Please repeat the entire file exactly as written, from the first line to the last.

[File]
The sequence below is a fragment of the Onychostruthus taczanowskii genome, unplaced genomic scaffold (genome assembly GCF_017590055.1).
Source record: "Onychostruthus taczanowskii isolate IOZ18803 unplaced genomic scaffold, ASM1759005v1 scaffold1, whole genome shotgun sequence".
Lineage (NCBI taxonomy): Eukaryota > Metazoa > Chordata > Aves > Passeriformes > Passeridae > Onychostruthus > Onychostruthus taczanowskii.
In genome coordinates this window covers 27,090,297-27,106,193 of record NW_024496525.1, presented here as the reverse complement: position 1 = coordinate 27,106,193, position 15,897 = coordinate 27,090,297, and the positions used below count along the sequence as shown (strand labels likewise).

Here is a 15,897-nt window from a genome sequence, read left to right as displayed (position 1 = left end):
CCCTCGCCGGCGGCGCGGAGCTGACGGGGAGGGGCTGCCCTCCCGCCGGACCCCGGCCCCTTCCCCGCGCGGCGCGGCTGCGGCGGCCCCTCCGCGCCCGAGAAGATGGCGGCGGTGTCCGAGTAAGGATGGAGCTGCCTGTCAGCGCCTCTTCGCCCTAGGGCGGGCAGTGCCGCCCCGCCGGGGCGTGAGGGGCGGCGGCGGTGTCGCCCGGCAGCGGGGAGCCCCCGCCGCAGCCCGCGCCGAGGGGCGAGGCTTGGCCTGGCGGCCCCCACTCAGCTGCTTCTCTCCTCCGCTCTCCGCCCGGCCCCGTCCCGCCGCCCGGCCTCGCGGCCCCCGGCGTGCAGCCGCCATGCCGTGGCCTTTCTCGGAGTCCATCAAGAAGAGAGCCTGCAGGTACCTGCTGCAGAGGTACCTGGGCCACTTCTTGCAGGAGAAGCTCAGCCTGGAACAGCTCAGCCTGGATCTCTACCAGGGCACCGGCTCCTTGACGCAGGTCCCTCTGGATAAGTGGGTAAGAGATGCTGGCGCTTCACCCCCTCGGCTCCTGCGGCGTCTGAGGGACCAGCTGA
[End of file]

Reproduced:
The sequence below is a fragment of the Onychostruthus taczanowskii genome, unplaced genomic scaffold (genome assembly GCF_017590055.1).
Source record: "Onychostruthus taczanowskii isolate IOZ18803 unplaced genomic scaffold, ASM1759005v1 scaffold1, whole genome shotgun sequence".
Lineage (NCBI taxonomy): Eukaryota > Metazoa > Chordata > Aves > Passeriformes > Passeridae > Onychostruthus > Onychostruthus taczanowskii.
In genome coordinates this window covers 27,090,297-27,106,193 of record NW_024496525.1, presented here as the reverse complement: position 1 = coordinate 27,106,193, position 15,897 = coordinate 27,090,297, and the positions used below count along the sequence as shown (strand labels likewise).

Here is a 15,897-nt window from a genome sequence, read left to right as displayed (position 1 = left end):
CCCTCGCCGGCGGCGCGGAGCTGACGGGGAGGGGCTGCCCTCCCGCCGGACCCCGGCCCCTTCCCCGCGCGGCGCGGCTGCGGCGGCCCCTCCGCGCCCGAGAAGATGGCGGCGGTGTCCGAGTAAGGATGGAGCTGCCTGTCAGCGCCTCTTCGCCCTAGGGCGGGCAGTGCCGCCCCGCCGGGGCGTGAGGGGCGGCGGCGGTGTCGCCCGGCAGCGGGGAGCCCCCGCCGCAGCCCGCGCCGAGGGGCGAGGCTTGGCCTGGCGGCCCCCACTCAGCTGCTTCTCTCCTCCGCTCTCCGCCCGGCCCCGTCCCGCCGCCCGGCCTCGCGGCCCCCGGCGTGCAGCCGCCATGCCGTGGCCTTTCTCGGAGTCCATCAAGAAGAGAGCCTGCAGGTACCTGCTGCAGAGGTACCTGGGCCACTTCTTGCAGGAGAAGCTCAGCCTGGAACAGCTCAGCCTGGATCTCTACCAGGGCACCGGCTCCTTGACGCAGGTCCCTCTGGATAAGTGGGTAAGAGATGCTGGCGCTTCACCCCCTCGGCTCCTGCGGCGTCTGAGGGACCAGCTGA